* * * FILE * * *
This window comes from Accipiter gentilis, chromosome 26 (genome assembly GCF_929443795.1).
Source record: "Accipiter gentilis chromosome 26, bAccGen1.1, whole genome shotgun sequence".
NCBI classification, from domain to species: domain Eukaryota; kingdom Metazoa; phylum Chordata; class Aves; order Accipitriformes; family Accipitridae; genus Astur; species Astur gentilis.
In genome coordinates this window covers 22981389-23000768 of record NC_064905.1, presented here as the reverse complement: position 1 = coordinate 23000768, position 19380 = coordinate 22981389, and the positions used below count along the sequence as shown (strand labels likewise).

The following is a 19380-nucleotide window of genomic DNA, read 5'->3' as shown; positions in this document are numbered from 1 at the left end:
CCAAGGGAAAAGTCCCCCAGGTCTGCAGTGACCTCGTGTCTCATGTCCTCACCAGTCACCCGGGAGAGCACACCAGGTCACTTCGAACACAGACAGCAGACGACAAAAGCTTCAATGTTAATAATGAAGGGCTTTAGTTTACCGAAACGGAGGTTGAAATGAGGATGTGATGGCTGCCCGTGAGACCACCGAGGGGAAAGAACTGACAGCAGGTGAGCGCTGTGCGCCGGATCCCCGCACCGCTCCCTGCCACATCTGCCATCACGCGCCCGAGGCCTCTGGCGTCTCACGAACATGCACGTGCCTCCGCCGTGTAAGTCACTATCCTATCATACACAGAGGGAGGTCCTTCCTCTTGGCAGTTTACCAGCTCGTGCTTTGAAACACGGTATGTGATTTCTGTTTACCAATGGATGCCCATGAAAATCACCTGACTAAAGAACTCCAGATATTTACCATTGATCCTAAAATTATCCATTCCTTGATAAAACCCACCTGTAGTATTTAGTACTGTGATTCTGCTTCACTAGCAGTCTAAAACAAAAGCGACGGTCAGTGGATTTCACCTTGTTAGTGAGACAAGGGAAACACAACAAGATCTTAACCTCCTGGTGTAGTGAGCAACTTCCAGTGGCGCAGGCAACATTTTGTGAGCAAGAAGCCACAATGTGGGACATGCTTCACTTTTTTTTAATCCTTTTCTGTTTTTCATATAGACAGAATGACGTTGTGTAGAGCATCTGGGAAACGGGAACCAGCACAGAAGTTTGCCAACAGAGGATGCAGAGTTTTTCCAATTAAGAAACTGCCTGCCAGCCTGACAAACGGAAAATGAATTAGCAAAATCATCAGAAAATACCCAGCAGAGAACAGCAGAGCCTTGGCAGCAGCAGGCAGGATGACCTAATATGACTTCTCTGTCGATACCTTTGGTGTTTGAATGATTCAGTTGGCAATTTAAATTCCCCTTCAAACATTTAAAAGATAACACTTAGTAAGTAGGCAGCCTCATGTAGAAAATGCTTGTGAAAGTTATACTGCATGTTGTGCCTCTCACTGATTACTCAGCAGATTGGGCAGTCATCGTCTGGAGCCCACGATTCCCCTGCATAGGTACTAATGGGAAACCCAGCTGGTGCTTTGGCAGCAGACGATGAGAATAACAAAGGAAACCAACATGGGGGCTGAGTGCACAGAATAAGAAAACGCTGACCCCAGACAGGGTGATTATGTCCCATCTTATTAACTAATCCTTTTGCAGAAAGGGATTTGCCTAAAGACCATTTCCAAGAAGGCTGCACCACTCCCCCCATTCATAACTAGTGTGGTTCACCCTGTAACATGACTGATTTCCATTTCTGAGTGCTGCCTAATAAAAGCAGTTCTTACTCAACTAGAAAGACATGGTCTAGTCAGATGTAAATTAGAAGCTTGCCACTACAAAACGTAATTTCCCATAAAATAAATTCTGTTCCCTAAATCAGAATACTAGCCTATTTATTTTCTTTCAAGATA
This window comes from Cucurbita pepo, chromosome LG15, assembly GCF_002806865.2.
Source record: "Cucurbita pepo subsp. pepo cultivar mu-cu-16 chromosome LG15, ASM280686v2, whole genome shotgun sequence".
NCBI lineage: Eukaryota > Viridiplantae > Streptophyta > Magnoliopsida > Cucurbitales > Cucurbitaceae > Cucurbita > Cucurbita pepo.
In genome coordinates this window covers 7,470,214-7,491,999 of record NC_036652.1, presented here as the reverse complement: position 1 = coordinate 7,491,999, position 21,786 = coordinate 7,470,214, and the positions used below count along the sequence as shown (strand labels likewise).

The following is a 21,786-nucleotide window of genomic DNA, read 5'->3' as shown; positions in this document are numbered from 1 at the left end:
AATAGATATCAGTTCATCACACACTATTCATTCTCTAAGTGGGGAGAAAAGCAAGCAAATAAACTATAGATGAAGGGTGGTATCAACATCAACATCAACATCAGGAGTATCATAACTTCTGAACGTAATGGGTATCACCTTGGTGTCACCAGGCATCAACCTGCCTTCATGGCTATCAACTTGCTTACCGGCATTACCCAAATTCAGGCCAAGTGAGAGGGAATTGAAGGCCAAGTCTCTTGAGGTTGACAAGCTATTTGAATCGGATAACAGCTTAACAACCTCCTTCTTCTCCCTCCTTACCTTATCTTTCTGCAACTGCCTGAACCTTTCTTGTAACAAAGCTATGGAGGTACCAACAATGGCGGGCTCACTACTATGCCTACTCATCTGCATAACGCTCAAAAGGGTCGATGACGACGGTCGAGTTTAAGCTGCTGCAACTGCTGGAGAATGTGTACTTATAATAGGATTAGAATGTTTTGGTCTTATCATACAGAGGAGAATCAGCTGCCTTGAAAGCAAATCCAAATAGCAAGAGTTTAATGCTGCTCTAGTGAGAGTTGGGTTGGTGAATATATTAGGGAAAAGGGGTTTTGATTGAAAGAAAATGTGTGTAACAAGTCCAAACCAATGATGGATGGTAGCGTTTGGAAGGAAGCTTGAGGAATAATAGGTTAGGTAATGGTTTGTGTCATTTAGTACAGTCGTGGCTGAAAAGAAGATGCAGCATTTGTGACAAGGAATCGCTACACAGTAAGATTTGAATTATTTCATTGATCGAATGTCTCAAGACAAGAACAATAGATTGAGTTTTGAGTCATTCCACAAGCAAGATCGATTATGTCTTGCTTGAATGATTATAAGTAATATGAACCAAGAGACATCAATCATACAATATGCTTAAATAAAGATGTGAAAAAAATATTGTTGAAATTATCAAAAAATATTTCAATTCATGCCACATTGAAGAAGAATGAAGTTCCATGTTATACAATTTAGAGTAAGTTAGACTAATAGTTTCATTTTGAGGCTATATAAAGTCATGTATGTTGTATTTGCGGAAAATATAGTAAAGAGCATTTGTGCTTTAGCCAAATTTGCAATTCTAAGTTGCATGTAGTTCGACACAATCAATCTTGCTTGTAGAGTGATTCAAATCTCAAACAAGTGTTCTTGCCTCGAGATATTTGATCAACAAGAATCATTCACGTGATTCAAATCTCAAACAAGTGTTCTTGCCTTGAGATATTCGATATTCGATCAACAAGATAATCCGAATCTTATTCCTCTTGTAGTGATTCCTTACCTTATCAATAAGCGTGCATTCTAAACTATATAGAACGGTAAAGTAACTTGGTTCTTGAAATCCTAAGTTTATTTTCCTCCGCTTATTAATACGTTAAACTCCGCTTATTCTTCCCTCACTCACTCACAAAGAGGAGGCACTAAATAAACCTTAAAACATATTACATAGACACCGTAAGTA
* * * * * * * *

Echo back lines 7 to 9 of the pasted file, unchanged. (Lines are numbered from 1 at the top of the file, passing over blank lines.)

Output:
This window comes from Cucurbita pepo, chromosome LG15, assembly GCF_002806865.2.
Source record: "Cucurbita pepo subsp. pepo cultivar mu-cu-16 chromosome LG15, ASM280686v2, whole genome shotgun sequence".
NCBI lineage: Eukaryota > Viridiplantae > Streptophyta > Magnoliopsida > Cucurbitales > Cucurbitaceae > Cucurbita > Cucurbita pepo.